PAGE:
Friday, July 29, 2011

La Feet's Defeat (1968)

As a whole I love the early Inspector shorts. Has wonderful designs, funny gags, and the character interactions between the Inspector and Sgt. Deux-Deux makes it worthwhile. However, half-way through the series Deux-Deux began appearing less and less.

John Dunn, who wrote the earlier shorts with the character, stopped writing on Inspector and the duty went to Jim Ryan instead. Dunn, Tony Benedict, Jack Miller, and David Detiege occasionally filled in during this time.

Unfortunately Jim Ryan was a weak writer. His gags often fell apart and the story can be incoherent, and he never seemed to know how to end a cartoon.

This cartoon marks the only time Ryan used Deux-Deux and it ended up being his last appearance. However he's a completely different character here; while in his other appearances he would play as Inspector's reluctant sidekick here he's portrayed as an eager young recruit. He even has a different voice as well, courtesy of Don Messick.

Tuesday, July 26, 2011

Sir Blur

One of the characters Shamus Culhane tried when he took over Paramount Cartoon Studios was Sir Blur, a nearsighted knight voiced by Allen Swift.

While I unabashedly love most of the Paramount entries from Culhane, I consider Sir Blur shorts to be the weakest of the bunch. The character was essentially Mr. Magoo that takes place in the medieval time period and the jokes can get old fast. Oh well, not all can be gems.

The character managed to appear in four cartoons before being retired. Below are all the films:





A Wedding Knight (Paramount, 1966) by WackyJacky


The Blacksheep Blacksmith (Paramount, 1967) by WackyJacky

Friday, July 22, 2011

Jack Kinney

For years I've only been familiar with Jack Kinney through the god-awful Popeye cartoons he did for King Features in 1960s. What I didn't realize was that he worked as a director at Disney's, working on shorts. I now actually consider him to be one of my favorite animation directors; the Goofy cartoons he did were laugh out loud funny.

This is a good example. I love how it just escalates as the cartoon progresses, complete with what I consider to be one of the wildest cartoon endings I've ever seen. There's also many inside references to Disney staff (click here for a list). It makes me wonder if Al Bertino and Norm Ferguson had real-life animosity.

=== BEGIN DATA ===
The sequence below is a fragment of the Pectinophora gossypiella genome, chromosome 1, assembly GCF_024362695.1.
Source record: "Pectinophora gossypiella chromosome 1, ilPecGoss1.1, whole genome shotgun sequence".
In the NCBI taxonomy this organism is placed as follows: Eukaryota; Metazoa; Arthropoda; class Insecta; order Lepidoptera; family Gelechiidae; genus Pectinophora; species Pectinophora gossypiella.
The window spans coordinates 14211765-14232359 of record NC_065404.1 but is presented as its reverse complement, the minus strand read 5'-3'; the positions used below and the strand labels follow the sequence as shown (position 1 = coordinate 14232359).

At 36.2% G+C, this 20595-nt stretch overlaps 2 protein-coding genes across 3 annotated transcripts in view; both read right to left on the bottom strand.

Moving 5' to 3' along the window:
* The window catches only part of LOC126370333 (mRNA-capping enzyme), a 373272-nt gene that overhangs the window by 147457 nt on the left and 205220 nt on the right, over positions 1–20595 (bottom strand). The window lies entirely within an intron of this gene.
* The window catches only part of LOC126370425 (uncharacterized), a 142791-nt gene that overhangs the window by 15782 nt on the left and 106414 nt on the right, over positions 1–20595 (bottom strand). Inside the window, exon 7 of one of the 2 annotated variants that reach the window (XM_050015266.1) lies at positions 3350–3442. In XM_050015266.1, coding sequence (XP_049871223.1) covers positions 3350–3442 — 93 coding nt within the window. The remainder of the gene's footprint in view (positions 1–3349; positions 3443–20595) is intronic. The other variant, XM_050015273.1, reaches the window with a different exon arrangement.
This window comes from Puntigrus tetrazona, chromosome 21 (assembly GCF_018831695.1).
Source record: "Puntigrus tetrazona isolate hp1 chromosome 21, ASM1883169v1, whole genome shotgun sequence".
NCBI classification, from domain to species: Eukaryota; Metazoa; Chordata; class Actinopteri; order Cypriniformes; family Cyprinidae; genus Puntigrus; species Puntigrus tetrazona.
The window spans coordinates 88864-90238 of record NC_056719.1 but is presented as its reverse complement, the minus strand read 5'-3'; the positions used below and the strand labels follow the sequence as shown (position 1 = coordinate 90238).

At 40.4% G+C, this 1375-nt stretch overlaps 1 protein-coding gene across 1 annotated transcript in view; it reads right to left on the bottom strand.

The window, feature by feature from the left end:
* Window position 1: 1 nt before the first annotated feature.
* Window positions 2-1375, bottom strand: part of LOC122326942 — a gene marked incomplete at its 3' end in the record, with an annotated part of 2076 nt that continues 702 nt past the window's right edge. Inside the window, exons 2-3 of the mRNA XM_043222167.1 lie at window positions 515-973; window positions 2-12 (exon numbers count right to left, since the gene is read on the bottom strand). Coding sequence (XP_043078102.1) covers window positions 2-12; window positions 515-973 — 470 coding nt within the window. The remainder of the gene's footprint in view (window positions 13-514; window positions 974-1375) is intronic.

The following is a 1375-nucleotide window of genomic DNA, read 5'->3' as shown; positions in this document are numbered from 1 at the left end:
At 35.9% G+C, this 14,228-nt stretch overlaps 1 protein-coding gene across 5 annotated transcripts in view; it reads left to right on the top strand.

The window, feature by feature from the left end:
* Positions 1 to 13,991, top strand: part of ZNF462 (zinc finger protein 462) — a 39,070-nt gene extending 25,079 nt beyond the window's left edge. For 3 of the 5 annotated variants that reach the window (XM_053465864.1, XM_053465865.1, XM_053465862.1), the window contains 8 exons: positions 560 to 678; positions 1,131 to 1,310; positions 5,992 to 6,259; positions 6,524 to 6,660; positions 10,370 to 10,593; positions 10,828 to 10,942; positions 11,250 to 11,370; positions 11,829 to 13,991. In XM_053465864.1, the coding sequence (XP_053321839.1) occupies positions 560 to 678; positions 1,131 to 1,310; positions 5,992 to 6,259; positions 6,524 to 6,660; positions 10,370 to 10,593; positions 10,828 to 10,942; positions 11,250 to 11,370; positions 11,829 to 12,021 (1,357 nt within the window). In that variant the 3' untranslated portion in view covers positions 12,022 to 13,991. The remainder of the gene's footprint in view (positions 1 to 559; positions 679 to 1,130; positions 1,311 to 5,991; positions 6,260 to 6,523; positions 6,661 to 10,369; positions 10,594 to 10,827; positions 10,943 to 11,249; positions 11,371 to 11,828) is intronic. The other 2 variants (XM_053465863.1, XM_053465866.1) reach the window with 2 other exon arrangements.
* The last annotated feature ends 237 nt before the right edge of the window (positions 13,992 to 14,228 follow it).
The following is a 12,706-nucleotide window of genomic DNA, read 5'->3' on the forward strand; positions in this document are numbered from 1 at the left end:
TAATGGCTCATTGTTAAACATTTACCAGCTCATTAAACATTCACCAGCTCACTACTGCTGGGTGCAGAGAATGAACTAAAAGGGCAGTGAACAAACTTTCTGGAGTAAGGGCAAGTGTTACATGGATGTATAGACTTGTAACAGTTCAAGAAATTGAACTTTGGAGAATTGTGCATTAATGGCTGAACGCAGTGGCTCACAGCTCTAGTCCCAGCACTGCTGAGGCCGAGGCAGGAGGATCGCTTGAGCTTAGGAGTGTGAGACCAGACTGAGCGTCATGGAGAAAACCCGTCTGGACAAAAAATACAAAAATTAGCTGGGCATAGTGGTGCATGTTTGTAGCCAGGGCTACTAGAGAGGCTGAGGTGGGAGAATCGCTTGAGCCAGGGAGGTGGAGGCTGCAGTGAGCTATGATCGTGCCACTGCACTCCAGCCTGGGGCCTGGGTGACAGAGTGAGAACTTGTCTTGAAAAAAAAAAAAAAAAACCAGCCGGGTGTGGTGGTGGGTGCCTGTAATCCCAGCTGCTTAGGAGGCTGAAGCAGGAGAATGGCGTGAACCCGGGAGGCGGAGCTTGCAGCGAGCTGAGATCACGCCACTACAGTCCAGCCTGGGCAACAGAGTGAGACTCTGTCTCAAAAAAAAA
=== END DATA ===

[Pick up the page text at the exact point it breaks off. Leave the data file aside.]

Here's another short from Kinney. This is also notable because it was co-written by Virgil Partch. VIP was a print cartoonist who appeared in Playboy and other magazines. He also had a few syndicated strips, most notably Big George. VIP worked at Disney for few years but found himself out after the strike. This was his only screen credit.

Sunday, July 17, 2011

Here's Nudnik

Paramount had their own in-house animation studio, Famous Studio (later Paramount Cartoon Studio), for years. Even then, however, they had no qualms about releasing animated shorts from other studios, such as the George Pal Puppetoons, Hal Seeger's Muggy Doo, few from John Hubley, and the various shorts directed by Gene Deitch. In fact, they released an entire series of shorts from Deitch called Nudnik.

Deitch recalls making Nudnik with fondness and remarked that they were his favorite cartoons to do. The pilot, Nudnik #2, was nominated for the Academy Award, which may have spurred Paramount Pictures into picking it up.

Paramount released the Oscar nominated short as Here's Nudnik. One big difference in this short than with the rest in the series is the music. According to Deitch Paramount requested that they don't use the blues music (done by SH Quintet, a Czech band) so they opted for the ragtime-ish tune done by Stephen Konichek, who did music for various Deitch shorts including his Tom and Jerry.